The Problem With a Perpetual AUMF

What is AUMF?

The power to declare war is the most important Constitutional duty assigned to our Congress. Since the outset of the Global War on Terror, our elected officials have abdicated this responsibility, preferring to cede authority to multiple presidential administrations under the 2001 Authorization of Military Force (AUMF). Relinquishment of Congressional war powers has witnessed the staggering expansion of executive powers and the calcification of a permanent war posture, unbound by spatial or temporal boundaries.

For 15 years, Congress has declined to properly exercise its war powers, according to Bonnie Kristian writing for Real Clear Defense. Instead, it has simply reauthorized the 2001 Authorization for Use of Military Force (AUMF) instead of having presidents seek proper approval to wage war against new adversaries.

This abdication of authority, Kristian observes, is coming to a head in a legal case brought by Capt. Nathan Smith of the U.S. Army. An initially passionate anti-ISIS fighter, Smith became troubled by Congress’ lack of leadership as the Obama administration continued to wage war with its “blank check” AUMF.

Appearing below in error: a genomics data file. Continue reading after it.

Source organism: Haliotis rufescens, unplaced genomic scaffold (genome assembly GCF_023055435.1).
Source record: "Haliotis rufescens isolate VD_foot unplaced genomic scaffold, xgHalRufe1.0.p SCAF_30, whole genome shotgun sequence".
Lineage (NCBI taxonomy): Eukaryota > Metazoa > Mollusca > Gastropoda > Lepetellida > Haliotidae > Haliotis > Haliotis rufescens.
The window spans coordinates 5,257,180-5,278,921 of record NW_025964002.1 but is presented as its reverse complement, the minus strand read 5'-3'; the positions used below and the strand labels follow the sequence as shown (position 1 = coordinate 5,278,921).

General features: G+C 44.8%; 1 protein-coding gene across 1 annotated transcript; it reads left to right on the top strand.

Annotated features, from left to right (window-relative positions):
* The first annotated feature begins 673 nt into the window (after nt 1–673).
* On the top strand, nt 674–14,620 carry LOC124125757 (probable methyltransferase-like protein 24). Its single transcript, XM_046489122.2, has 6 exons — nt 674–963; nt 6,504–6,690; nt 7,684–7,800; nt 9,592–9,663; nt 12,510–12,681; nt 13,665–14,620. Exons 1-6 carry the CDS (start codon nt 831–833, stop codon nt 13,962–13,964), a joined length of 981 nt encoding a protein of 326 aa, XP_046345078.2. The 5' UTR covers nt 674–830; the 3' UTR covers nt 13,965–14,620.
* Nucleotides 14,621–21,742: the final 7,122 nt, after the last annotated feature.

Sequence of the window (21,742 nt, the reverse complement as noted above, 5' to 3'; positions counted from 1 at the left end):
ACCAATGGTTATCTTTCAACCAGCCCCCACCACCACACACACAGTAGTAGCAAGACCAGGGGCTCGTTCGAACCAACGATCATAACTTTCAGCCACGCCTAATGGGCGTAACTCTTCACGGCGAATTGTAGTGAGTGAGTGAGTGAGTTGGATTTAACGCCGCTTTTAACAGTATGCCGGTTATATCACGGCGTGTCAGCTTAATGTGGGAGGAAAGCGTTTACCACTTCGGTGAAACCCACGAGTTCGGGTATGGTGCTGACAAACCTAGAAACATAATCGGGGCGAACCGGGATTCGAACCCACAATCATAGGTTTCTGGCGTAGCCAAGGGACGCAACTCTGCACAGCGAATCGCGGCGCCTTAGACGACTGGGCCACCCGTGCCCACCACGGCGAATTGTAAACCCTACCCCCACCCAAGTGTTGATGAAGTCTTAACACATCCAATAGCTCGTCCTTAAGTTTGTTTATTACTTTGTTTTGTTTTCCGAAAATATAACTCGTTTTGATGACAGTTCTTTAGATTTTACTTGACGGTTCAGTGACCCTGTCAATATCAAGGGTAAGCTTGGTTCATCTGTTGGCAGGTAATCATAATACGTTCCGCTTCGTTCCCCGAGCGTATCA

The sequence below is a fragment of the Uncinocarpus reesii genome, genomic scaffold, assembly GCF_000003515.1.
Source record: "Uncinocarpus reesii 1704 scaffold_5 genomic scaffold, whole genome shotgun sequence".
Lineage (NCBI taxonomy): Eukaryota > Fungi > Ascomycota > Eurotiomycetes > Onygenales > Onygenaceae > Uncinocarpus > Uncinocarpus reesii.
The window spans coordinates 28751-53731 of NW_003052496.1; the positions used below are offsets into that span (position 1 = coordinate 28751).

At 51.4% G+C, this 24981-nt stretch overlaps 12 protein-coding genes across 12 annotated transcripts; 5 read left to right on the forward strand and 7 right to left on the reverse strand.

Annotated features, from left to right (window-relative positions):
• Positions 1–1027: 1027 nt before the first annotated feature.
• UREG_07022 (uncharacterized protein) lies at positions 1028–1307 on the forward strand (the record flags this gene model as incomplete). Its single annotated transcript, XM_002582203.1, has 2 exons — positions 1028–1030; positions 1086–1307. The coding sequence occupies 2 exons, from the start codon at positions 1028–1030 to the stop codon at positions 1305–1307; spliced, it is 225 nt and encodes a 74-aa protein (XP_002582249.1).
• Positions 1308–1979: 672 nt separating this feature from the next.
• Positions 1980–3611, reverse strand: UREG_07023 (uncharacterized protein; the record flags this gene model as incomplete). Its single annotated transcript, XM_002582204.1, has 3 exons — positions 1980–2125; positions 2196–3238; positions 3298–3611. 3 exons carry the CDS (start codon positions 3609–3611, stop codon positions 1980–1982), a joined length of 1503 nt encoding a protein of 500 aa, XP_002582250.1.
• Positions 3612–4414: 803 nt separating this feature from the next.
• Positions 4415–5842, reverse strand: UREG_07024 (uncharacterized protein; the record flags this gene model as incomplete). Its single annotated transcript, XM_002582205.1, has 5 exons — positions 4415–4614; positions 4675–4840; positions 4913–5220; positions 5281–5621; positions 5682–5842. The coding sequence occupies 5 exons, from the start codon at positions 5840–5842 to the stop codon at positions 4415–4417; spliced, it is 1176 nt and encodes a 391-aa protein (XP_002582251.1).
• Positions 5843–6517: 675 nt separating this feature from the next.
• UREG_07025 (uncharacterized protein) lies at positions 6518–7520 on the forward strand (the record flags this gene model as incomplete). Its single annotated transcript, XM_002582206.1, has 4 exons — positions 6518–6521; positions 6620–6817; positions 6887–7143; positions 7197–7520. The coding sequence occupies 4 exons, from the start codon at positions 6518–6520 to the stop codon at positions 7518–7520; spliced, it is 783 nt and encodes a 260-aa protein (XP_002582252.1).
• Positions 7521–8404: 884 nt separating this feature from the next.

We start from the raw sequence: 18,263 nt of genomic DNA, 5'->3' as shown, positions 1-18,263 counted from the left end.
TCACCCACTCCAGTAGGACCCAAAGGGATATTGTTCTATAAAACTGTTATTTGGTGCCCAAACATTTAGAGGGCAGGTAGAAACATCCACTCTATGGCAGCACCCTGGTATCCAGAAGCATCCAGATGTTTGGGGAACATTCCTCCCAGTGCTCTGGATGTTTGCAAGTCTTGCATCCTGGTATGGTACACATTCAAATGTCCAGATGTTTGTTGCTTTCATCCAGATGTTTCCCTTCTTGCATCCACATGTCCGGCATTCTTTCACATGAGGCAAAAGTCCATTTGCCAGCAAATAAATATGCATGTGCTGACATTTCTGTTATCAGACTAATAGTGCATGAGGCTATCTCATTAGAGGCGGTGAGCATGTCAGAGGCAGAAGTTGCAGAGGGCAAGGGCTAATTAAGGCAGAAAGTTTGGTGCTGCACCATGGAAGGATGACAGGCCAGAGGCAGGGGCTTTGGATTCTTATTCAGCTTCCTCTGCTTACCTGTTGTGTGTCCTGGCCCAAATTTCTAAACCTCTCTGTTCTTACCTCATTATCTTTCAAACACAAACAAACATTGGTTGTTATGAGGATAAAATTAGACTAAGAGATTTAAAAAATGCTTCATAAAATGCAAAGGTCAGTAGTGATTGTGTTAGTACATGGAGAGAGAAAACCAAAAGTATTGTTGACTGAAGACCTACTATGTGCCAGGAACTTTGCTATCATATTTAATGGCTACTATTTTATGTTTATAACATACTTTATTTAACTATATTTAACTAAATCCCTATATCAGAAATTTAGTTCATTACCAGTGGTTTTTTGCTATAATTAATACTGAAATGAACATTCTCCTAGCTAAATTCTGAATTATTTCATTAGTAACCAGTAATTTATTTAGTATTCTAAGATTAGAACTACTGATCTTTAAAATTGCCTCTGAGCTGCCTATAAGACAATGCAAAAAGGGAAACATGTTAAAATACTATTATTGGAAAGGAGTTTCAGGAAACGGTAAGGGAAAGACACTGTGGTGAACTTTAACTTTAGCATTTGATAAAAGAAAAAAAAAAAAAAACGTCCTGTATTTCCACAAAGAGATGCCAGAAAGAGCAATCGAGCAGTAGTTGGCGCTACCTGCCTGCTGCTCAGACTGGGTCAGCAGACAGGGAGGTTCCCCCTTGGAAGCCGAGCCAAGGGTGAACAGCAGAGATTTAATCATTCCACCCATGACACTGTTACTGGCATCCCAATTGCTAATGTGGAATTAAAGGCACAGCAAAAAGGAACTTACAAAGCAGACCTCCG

As a result, Smith and legal scholars are arguing that Smith is being forced to violate his oath to uphold the U.S. Constitution and the War Powers Act, which requires a president to obtain approval for war from Congress within sixty days of its beginning.

Kristian writes that Yale University’s Professor Bruce Ackerman, who is advising Smith on the case, argues that “the biggest casualty in the struggle against the Islamic State so far has been the American Constitution.”

Furthermore, Kristian conveys that the “White House claimed in October that Article II of the Constitution … is all the authorization [President] Obama needs to expand the war on ISIS.” Despite this and other arguments advocating for the status quo, ending the 2001 AUMF “will not put American security at stake,” according to Kristian.

Congress could simply end the 2001 AUMF and institute an updated version, but as Kristian suggests interventionists may realize, “such a debate might demonstrate that most Americans lack the appetite we had 15 years ago for large-scale, limitless intervention at the president’s sole discretion.”

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